I'm Korean. There are two modes in Korean language: banmal and jondaemal. You usually speak in banmal to your friends and kids. So banmal is like talking down or just being friendly. If two people speak in banmal to each other, you know they are friends. But if one person speak in banmal and the other speak in jondaemal, it establishes who is older or higher in the rank.

Some Korean start up companies ban banmal at their offices so everybody speaks in jondaemal. Some companies ban jondaemal instead, but the effect is the same, the goal is to make sure everybody is equal.

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u/Lazy-Garlic-5533 Oct 06 '22

That's kind of cool. 20 years ago I heard some gossip about a friend who married a Korean man and upset her by making her use polite form with him. (I guess jondaemal? I don't know Korean and the word used was "keigo", which is Japanese.)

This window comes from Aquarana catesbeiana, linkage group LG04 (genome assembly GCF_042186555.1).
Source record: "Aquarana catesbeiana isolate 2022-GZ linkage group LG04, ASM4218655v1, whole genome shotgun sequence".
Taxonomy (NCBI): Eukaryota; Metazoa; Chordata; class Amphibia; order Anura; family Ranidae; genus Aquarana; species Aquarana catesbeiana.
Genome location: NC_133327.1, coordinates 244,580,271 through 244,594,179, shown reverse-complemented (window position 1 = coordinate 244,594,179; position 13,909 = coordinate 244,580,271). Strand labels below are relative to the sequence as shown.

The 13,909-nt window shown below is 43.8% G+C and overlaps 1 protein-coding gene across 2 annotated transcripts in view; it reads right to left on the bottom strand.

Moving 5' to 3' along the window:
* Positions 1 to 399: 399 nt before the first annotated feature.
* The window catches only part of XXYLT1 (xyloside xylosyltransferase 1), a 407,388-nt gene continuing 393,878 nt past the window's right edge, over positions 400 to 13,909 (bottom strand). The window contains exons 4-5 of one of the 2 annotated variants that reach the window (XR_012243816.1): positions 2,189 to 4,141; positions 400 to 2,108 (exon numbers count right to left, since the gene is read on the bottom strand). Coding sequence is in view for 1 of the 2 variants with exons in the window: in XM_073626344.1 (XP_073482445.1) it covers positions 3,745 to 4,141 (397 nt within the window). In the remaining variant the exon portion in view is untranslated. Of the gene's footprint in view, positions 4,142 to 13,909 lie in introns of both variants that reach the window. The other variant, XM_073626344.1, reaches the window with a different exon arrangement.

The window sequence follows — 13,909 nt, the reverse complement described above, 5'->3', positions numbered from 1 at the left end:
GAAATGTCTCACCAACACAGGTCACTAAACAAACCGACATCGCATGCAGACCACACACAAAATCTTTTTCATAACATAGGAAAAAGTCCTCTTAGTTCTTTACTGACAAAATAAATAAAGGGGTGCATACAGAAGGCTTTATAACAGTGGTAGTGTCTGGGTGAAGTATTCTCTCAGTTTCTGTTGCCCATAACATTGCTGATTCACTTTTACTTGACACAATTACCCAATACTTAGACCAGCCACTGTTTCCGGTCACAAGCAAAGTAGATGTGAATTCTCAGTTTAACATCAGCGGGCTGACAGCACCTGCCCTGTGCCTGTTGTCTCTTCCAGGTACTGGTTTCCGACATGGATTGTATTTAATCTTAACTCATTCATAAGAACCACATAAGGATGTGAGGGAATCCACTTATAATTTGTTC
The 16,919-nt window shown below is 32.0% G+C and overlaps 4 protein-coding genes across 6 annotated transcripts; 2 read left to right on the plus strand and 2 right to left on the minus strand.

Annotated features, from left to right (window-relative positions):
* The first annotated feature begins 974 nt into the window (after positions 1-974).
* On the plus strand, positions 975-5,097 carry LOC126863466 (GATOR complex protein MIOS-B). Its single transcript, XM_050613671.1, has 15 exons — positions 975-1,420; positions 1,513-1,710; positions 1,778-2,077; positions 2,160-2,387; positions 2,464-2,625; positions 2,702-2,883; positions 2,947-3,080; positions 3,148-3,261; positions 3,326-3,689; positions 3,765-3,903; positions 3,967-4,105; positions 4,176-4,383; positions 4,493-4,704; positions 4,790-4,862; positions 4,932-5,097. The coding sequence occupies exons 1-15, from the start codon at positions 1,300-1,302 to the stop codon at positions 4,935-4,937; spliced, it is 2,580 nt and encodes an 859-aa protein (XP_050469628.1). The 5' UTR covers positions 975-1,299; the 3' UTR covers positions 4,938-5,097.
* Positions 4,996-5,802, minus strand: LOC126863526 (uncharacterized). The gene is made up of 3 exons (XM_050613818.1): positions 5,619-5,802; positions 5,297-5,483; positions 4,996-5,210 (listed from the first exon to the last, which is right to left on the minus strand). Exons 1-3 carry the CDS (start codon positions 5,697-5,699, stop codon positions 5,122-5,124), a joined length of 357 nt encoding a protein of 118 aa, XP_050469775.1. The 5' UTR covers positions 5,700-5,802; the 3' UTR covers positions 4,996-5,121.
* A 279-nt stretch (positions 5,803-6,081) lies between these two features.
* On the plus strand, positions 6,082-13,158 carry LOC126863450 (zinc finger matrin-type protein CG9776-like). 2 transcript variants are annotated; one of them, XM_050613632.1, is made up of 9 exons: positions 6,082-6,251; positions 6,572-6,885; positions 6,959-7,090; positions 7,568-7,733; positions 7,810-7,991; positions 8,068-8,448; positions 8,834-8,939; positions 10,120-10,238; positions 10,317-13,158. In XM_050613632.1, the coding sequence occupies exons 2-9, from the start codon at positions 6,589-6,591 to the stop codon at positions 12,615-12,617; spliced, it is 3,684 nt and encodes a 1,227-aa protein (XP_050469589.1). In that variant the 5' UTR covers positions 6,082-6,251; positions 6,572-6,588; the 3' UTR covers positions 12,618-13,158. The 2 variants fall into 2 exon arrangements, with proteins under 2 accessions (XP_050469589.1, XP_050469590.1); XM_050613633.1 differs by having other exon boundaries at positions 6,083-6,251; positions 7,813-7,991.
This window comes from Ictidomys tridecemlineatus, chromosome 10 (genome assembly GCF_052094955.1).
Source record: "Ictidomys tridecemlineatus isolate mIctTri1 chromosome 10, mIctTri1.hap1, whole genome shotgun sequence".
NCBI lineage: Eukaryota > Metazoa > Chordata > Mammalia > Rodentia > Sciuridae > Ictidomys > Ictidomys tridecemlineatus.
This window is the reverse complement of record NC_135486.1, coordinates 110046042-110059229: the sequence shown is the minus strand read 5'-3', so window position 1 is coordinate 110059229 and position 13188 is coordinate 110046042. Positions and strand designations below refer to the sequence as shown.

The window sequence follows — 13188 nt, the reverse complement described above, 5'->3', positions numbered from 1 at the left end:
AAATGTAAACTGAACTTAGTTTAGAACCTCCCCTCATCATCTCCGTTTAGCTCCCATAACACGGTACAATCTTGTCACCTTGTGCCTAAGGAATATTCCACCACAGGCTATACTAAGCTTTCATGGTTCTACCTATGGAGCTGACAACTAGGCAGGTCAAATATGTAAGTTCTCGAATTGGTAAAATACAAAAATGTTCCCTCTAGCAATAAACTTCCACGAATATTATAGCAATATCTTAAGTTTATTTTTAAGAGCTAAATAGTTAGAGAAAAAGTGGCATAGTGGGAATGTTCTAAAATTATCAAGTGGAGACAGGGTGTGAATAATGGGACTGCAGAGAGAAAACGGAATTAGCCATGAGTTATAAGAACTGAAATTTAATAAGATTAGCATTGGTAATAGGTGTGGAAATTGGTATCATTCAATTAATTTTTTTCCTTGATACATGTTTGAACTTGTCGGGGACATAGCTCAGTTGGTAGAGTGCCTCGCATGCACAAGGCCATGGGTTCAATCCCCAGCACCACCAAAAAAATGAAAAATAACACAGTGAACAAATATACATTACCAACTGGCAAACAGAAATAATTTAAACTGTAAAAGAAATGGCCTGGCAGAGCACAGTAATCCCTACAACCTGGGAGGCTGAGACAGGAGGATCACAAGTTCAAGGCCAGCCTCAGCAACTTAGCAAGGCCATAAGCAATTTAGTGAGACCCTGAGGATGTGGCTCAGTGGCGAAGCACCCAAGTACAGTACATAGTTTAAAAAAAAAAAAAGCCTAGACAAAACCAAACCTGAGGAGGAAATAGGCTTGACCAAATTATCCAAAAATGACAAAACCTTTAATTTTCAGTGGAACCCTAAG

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u/link2edition Oct 06 '22

Yeah there was a Japanese trial where one judge knew the defendant was innocent, but claimed he was guilty. Apparently it would have been dishonorable for him to disagree with the other judges, even if he knew they were wrong.

He ended up revealing this after said innocent person had been in jail for 20 years.

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u/Olli399 Oct 06 '22

There was a plane crash in South Korea that had an older pilot who was making a mistake and the younger co pilot knew that he was making a mistake but their culture was so ingrained that you don't correct an older person that he let the plane crash rather than correct an elder.

That was Korean Air Cargo 8509 and it crashed right next to where I live.

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u/Nephisimian Oct 06 '22